but neither the 18-man Dixie
group orating steadily against the
bill nor the Northern civil rights
supporters showed signs of giving
in.
The denunciation of the Su-
preme Court's decision of Monday,
upholding the 1957 civil rights
law, came from Mississippi Demo-
cratic Sen. James O. Eastland.
Asks To Publish Decision
Sen. Everett M. Dirksen of Illi-
nois, the GOP leader, asked unani-
mous consent to have the Court's
decision printed in the Daily Con-
gressional Record.
"If that's a decision of the
United States Supreme Court it's
not worth printing, and I object,"
Eastland declared. Dirksen re-
peated his request moments later.
"I don't want this record clut-
tered with such crap," Eastland
snapped. The audience in the pub-
lic gallery tittered.
Nearly two hours later Eastland
relented and allowed Dirksen to
have the Supreme Court decision
into the Record
The verbal volley against the
party leaders came from Sen. Paul
Douglas (D-Ill), a civil rights
advocate after he attempted to
offer an amendment aimed at pro-
moting integration of whites and
Negroes in schools.
He was told that under a "gen-
tlemen's agreement" announced by
the leadership Monday he could
not offer an amendment without
unanimous consent. Douglas ob-
jected that he did not so under-
stand the agreement but the chair
held unanimous consent necessary.-
Denounced Procedure
Douglas then denounced the
agreement and said "the result of
this elaborate proposition was
simple deception."
"There was no deception in-
volved, Sen. Lyndon B. Johnson,
(D-Tex.) said. He said the agree-
ment had been made abundantly
clear when it was announced.
In the end peace was restored-
at least temporarily-when Doug-
las got his amendment in by
unanimous consent. That paved
the way for a speech by Eastland
running far into the night.
For the second night in a row,
Senators bedded down in the
cloakrooms, offices and other spots
to be handy for the quorum calls
normal in filibuster strategy.,

'Generation' Ready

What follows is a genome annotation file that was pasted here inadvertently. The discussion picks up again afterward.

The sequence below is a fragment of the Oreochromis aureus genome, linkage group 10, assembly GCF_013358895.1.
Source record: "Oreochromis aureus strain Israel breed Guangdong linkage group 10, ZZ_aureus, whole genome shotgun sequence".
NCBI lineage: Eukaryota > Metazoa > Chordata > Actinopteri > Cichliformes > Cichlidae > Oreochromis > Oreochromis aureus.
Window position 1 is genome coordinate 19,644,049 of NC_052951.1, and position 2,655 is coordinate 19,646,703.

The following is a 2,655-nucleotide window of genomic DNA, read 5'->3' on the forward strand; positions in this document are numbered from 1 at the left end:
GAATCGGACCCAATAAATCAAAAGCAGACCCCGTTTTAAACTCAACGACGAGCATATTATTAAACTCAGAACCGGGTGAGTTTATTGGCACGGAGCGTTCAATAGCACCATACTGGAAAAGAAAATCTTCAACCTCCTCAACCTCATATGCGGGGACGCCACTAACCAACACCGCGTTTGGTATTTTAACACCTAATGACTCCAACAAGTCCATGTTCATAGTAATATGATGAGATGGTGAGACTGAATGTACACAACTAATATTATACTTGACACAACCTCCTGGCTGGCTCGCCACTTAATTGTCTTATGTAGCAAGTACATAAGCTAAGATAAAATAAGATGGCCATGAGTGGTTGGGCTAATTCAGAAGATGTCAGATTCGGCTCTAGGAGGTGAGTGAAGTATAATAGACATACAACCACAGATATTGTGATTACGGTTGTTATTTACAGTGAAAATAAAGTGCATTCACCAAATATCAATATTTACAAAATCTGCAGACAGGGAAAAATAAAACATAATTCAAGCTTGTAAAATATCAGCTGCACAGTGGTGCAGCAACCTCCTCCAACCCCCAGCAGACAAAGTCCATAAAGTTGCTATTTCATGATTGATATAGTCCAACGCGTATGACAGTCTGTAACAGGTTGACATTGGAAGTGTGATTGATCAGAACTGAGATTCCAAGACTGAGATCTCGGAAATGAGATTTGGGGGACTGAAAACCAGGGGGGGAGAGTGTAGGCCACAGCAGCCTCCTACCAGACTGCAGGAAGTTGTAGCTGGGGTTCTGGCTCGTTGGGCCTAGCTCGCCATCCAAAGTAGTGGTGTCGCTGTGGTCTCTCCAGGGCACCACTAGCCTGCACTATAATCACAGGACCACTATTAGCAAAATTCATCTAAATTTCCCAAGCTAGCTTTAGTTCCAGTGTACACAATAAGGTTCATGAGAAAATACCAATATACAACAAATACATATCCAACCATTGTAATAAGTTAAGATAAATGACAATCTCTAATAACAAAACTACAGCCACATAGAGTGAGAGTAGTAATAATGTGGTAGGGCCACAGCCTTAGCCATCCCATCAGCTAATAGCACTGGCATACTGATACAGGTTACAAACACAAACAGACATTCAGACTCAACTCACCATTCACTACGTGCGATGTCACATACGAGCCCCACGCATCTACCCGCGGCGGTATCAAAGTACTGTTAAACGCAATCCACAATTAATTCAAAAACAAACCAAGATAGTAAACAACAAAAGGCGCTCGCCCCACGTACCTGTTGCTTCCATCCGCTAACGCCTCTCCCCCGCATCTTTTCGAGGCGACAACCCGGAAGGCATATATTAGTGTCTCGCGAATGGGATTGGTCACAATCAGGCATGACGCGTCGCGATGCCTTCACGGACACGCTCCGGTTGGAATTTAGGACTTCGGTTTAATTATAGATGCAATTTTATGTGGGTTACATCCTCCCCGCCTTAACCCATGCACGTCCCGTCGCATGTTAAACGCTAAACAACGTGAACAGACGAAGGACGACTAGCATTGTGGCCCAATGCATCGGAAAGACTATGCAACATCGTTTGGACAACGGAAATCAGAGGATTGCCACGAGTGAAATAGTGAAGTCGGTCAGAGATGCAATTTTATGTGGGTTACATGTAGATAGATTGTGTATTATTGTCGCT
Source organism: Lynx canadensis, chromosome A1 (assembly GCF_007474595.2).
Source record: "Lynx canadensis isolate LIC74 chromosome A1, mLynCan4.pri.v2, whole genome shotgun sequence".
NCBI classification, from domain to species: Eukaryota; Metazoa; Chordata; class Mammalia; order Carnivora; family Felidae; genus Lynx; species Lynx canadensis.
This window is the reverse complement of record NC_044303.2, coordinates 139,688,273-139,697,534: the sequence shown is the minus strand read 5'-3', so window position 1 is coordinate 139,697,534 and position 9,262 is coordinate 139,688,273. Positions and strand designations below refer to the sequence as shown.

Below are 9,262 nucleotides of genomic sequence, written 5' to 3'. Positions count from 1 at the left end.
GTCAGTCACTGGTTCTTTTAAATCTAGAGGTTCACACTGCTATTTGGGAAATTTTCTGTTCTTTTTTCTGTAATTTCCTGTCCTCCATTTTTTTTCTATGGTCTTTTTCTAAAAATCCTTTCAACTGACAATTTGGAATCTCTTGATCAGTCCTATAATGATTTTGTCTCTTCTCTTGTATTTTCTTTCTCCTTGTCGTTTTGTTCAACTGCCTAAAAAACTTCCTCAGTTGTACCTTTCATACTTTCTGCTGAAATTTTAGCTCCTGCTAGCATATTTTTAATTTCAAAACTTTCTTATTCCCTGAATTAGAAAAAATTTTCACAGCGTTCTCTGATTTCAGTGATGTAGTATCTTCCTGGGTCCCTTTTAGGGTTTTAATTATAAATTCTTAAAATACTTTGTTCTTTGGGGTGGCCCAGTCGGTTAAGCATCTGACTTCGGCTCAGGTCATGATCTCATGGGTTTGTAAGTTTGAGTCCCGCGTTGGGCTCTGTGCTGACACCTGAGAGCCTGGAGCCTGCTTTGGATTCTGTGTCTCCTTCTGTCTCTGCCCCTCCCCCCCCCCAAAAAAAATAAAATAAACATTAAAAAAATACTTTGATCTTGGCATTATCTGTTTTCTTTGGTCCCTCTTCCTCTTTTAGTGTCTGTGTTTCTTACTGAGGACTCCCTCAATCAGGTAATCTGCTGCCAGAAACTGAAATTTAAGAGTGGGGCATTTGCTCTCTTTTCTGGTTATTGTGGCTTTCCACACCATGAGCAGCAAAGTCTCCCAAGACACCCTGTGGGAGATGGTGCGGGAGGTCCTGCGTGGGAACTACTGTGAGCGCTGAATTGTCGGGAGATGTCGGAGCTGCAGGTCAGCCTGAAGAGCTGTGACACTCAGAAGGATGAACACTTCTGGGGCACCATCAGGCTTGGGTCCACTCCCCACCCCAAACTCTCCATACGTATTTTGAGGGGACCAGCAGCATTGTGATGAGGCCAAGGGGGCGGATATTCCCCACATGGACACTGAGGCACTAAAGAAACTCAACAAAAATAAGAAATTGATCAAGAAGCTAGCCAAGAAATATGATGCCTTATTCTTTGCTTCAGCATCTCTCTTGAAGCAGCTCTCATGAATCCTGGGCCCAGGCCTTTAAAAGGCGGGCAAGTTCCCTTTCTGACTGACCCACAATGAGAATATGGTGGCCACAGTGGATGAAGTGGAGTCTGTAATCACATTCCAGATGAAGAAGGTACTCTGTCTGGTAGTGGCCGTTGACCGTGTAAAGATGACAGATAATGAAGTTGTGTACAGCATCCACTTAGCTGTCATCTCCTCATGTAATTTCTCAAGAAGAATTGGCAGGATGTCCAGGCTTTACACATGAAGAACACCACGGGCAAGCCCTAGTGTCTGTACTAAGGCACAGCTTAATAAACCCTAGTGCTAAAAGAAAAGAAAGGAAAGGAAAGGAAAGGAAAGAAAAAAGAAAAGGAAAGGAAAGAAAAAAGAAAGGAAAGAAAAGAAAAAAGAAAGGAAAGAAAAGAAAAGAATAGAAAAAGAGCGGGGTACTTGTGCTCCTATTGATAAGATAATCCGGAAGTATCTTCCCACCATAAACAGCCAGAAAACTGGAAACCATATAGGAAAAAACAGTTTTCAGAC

NEW FORMAT-"Generation," the University inter-arts maga-
zine, will be on sale today and tomorrow in Angell and Mason
Halls, the Frieze Building, the lobby of the Architecture and
Design building and at local bookstores. The magazine will be
smaller and cheaper this issue, and many of the contributors
will be new, the editors announced.
LOSE SERIES TO DENVER:
Michigan leers Beaten
In Rugged Contest, 4-2
By MIKE GILLMAN
Michigan's Wolverines closed out the home hockey season last
night by dropping a 4-2 decision to Denver, but managed to show a
brand of hockey that will bring fans back for more next year.
Coach Al Renfrew's icers will close out the current campaign
on the road this weekend at North Dakota. At least one win is a
must if the Wolverines hope to make the Western Collegiate Hockey
Association playoffs.
Pioneers Scared
After taking an 8-1 pasting on the chin Monday night, the
Wolverines roared back to scare the invading Pioneers with the
toughest contest of their four game invasion of the state.
Before beating Michigan Monday, Denver had spent the week-
end rolling over Michigan State, 5-0 and 5-1.
But it was a new team that Michigan put on the ice last night,
in more ways than one. Coach Renfrew pulled out all the stops as
his charges battled what is perhaps the best college hockey team in
the country to a standstill - almost.
Lineup Juggled
For the first time this season. Renfrew started the sophomore
line of Red Berenson, Joe Lunghamer and Gerry Kolb. He also moved
Dale MacDonald onto a line with Bob White and Steve Bochen and
teamed Gary Mattson with sophs Al Hinnegan and Carl White. Ed
SMateka's injury-caused absence
forced Renfrew to go with three
defensemen.
But, no matter whether it was
the line-up juggling or the fact
U f (;7athat this was the last game before
the home fans, Michigan skated
with the invaders right down to